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Anti-intellectualism is hostility towards and mistrust of intellect, intellectuals, and intellectual pursuits, usually expressed as the derision of education, philosophy, literature, art, and science, as impractical and contemptible. Alternately, self-described intellectuals who are alleged to fail to adhere to strict standards of rigorous scholarship may be described as anti-intellectuals.
In public discourse, anti-intellectuals usually perceive and publicly present themselves as champions of the common folk âÄĒ populists against political elitism and academic elitism âÄĒ proposing that the educated are a social class detached from the everyday concerns of the majority, and that they dominate political discourse and higher education.
As a political adjective, anti-intellectual variously describes an education system emphasising minimal academic accomplishment, and a government who formulate public policy without the advice of academics and their scholarship. Because "anti-intellectual" can be a pejorative, defining specific cases of anti-intellectualism can be troublesome; one can object to specific facets of intellectualism or the application thereof without being dismissive of intellectual pursuits in general. Moreover, allegations of anti-intellectualism can constitute an appeal to authority or an appeal to ridicule that attempt to discredit an opponent rather than specifically addressing his or her arguments.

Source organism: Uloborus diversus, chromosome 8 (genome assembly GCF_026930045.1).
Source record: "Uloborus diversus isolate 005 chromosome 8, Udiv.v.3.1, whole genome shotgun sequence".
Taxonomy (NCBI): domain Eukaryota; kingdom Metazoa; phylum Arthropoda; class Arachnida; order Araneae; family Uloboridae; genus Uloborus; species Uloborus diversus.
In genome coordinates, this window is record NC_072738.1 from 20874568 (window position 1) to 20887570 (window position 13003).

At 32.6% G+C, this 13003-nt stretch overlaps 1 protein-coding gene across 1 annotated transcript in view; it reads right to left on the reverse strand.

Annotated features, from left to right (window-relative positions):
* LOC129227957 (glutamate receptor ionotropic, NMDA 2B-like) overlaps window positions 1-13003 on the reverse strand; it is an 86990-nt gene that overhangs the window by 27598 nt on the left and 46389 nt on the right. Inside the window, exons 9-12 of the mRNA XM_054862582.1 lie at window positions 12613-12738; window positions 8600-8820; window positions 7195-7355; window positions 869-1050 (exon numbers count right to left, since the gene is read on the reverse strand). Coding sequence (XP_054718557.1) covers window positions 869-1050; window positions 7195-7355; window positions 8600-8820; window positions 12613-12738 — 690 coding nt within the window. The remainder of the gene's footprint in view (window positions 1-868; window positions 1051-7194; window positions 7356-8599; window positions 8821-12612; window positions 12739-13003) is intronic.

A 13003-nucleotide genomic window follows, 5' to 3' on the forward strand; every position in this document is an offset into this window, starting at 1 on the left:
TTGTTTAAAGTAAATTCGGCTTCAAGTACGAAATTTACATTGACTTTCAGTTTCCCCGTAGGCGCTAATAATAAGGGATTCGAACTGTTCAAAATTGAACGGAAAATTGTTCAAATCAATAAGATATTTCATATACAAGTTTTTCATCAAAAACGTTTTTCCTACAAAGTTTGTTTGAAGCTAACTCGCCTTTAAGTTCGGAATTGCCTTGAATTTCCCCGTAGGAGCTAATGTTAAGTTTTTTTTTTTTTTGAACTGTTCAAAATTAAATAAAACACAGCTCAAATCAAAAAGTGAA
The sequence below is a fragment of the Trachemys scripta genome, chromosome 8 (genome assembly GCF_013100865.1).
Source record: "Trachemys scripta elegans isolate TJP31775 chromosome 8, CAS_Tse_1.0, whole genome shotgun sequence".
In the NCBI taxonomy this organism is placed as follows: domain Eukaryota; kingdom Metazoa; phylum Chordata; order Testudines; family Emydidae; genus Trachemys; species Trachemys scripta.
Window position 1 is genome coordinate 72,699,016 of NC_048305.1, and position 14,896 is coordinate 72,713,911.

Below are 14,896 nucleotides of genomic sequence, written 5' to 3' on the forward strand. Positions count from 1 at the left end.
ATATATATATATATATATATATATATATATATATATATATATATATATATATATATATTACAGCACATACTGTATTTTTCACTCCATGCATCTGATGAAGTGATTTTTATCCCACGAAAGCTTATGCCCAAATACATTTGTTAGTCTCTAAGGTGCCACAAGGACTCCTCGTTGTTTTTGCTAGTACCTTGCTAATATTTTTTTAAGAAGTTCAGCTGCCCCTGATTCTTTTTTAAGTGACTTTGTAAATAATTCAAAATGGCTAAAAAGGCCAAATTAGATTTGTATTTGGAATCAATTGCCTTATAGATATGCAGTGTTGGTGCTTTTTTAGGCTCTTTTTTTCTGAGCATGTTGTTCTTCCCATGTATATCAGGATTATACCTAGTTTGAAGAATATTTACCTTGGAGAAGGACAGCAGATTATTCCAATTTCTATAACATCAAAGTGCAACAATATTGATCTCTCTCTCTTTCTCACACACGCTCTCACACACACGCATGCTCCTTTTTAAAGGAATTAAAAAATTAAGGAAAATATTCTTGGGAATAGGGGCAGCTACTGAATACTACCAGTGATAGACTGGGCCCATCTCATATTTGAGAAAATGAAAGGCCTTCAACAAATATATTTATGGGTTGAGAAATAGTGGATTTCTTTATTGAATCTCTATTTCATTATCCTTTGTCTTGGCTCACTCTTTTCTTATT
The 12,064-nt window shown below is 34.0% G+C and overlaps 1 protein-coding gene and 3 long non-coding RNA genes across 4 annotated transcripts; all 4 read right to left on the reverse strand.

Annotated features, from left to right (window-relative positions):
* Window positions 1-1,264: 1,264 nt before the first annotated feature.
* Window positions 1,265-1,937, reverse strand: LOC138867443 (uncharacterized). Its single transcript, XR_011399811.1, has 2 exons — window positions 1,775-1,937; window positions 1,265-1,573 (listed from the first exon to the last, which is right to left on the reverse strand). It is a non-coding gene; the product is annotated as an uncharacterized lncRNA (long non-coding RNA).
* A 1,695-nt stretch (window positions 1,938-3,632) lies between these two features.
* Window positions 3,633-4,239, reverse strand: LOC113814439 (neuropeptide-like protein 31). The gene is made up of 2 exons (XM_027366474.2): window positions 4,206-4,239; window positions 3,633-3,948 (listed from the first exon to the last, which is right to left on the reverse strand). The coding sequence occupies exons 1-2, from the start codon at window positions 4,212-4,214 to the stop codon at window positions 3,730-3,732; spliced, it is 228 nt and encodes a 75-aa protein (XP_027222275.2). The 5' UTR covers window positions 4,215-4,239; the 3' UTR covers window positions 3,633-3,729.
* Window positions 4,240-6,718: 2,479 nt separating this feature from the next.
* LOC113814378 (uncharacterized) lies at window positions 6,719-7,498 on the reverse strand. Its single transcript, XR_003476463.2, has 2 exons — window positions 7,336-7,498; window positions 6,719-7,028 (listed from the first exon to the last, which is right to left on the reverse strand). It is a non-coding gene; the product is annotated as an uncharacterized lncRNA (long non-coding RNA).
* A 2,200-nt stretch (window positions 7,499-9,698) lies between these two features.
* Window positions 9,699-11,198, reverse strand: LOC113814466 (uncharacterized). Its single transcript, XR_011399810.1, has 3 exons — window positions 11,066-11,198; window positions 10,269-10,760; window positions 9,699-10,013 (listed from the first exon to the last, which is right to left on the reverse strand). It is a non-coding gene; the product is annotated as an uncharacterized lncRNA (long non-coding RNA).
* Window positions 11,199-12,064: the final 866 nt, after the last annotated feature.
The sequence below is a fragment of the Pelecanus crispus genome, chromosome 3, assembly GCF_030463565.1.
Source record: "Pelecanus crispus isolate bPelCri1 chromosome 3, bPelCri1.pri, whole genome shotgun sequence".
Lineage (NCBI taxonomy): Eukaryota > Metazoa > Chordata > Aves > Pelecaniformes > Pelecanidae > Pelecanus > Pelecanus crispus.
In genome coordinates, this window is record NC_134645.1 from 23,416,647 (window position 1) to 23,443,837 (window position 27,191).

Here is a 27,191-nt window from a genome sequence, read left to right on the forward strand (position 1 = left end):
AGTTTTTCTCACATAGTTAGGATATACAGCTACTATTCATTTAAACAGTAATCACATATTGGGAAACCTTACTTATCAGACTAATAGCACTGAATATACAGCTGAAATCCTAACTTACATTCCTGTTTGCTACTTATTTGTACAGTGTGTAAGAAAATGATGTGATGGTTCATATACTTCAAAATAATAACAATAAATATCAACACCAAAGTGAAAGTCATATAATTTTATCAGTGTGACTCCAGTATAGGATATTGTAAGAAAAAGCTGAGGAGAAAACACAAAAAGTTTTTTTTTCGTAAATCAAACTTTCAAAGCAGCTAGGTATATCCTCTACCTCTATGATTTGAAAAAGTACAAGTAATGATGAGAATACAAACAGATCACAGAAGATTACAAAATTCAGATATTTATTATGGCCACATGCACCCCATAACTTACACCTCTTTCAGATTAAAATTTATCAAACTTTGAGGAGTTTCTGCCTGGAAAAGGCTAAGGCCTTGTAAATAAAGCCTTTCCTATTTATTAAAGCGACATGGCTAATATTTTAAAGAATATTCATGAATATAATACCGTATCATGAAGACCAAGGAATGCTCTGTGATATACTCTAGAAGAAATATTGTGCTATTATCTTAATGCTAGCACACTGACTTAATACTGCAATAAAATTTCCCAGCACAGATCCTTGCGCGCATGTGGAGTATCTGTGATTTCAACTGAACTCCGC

Anti-intellectualism usually is expressed through declarations of Otherness âÄĒ the intellectual is âÄúnot one of usâÄĚ and may be dangerous, due to having little empathy for the common folk. Historically, this resulted in portrayals of intellectuals as an arrogant class, whom rural communities viewed as âÄúcity slickersâÄĚ indifferent to country ways; such communities tended to stereotype intellectuals as foreigners or as racial and ethnic minorities who âÄúthink differentlyâÄĚ than the natives. Religious critics describe intellectuals as prone to mental instability, proposing an organic, causal connection between genius and madness; they are unlike regular people because of their assumed atheism, and are indecent given their sexual mores, homosexuality, sexual promiscuity, or celibacy.